How well do you understand your professional liability insurance policy? What questions should you ask? Let's examine some questions and characteristics of coverage that can lead to disputes with your insurer.
"Claims Made" or "Claims Made and Reported"? Is coverage under your policy triggered when you first receive a claim or when you not only receive the claim but also report it to your carrier? Exactly how is a "claim" defined because this too can vary? Does the claim need to be reported in writing?
Does the claim have to be service of a lawsuit or receipt of a demand letter? Or is it sufficient to report that you just became aware of information that someone is likely to seek holding you accountable for a project problem that has arisen?
Will your professional liability policy provide you with a defense and indemnity when a claim is made against you based on your contractual obligation to "indemnify and hold harmless" your client from any claim against the client that may arise out of the project? Or only those claims that arise out of your services for that project?
If you design a product that will be reproduced many times and it results in many claims or lawsuits will your policy cover defense and indemnity for all those claims or lawsuits?
If your professional service is different from the traditional planning, design, and construction observation, will your policy cover claims arising out of that service? What if you are a sales engineer and your service is limited to assisting a customer in selecting the right model or customizing a product feature to meet specific needs? If a claim arises out of that kind of service will it be covered?
How does the policy define the professional service that it is insuring? If you are an HVAC engineer and you design a structural support system for the HVAC unit that later fails, will that claim be excluded because you were not insured for structural engineering services?
If you are an architect who takes on a renovation project that becomes entangled in asbestos related litigation, will you be protected? Or does your policy have an asbestos exclusion?
How about policy limits? Does your policy have a per-claim limit and a different aggregate limit? How is that applied when multiple claims arise out of the same act, error or omission?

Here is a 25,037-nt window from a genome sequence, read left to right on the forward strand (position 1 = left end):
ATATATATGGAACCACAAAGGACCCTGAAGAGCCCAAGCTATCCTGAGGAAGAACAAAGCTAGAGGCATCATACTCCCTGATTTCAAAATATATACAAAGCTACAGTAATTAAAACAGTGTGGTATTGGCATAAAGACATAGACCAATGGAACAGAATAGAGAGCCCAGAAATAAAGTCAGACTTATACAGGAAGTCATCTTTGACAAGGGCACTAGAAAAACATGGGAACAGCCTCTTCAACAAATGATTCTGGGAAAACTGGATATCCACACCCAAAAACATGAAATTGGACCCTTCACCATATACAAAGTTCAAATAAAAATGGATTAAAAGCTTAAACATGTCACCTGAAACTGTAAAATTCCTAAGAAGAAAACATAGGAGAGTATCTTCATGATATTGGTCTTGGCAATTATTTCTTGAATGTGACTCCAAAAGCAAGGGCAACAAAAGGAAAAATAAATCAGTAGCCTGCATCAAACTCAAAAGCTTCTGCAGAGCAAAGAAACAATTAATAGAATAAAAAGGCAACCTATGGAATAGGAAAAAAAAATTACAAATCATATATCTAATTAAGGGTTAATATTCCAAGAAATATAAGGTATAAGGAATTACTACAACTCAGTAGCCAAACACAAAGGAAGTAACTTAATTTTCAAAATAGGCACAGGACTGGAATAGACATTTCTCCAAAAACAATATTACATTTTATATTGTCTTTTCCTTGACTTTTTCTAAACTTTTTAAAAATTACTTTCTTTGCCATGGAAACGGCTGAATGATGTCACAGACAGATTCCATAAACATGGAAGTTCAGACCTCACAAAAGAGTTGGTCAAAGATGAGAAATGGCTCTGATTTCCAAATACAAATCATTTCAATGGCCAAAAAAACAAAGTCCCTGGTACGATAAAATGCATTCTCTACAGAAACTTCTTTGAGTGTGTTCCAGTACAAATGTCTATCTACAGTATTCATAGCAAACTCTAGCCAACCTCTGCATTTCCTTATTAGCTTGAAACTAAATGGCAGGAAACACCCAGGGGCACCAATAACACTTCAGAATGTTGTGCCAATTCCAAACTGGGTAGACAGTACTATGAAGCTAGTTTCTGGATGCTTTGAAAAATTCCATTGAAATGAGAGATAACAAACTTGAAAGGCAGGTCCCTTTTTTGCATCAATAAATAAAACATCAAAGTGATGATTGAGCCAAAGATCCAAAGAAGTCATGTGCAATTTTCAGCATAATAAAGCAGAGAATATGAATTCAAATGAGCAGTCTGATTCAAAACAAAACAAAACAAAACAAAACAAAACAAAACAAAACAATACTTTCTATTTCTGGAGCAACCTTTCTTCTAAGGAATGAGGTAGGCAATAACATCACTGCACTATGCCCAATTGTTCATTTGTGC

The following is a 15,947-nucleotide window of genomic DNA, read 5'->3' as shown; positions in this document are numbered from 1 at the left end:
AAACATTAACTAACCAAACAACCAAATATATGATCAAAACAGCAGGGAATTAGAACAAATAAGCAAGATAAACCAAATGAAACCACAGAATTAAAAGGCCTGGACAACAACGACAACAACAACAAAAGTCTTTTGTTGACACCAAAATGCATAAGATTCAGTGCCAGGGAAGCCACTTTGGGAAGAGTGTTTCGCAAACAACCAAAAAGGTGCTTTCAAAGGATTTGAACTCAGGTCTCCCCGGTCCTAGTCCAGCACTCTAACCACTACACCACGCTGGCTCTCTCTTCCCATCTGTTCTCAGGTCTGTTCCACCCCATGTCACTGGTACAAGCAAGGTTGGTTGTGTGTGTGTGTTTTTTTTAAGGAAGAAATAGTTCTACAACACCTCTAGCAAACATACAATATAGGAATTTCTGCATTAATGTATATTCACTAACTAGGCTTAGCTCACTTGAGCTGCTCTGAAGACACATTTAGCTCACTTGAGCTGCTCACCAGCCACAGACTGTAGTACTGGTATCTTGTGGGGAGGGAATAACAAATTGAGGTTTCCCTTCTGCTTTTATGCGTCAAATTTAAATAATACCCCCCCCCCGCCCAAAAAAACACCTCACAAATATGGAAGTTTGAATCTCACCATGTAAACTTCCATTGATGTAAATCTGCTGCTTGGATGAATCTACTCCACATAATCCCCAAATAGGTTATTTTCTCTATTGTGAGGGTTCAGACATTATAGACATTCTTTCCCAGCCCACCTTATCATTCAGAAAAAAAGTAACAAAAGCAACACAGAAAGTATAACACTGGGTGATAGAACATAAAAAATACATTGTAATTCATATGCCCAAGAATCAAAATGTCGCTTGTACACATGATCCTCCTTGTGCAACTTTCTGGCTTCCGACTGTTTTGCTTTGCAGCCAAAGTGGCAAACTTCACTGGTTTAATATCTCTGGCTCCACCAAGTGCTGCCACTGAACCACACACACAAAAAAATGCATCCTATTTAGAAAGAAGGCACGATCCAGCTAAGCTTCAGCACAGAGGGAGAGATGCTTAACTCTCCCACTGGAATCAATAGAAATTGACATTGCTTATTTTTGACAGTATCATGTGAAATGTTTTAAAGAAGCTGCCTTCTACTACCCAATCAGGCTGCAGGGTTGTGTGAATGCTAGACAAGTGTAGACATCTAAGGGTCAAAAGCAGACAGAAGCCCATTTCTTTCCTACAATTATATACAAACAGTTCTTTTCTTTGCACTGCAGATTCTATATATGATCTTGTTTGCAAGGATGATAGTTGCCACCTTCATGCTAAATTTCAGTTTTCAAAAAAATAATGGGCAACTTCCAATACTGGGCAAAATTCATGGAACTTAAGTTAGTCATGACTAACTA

Does the policy limit apply only to the payment of loss (settlement or award)? Or does the cost of defense reduce the limit available to pay awards or settlements?
Does your policy give you the right to refuse to settle? Does the policy have a consent to settle clause? Many professional liability policies acknowledge that a professional seeks to protection not only from costs of defense and awards or settlements but also their professional reputation. Those policies give the Insured the right to refuse to settle and the right to participate in the decision of whether and under what conditions to settle.
Insurance policies are intended to protect the insured from a variety of losses. The purchase decision is often made on cost and key differentiating features can be overlooked. The policy is often filed away. Only when specific claims are addressed do these kinds of issues come to light.
Risk management can be a complex undertaking. Seek out a broker experienced in the specific risks that your profession faces.
Are there more professional liability insurance related issues you would like to see discussed? We are interested in your comments.
This article expresses ideas for consideration and should not be taken as recommendations applicable to any specific situation. When making a decision on how to address a specific situation consulting with an experienced attorney is recommended.
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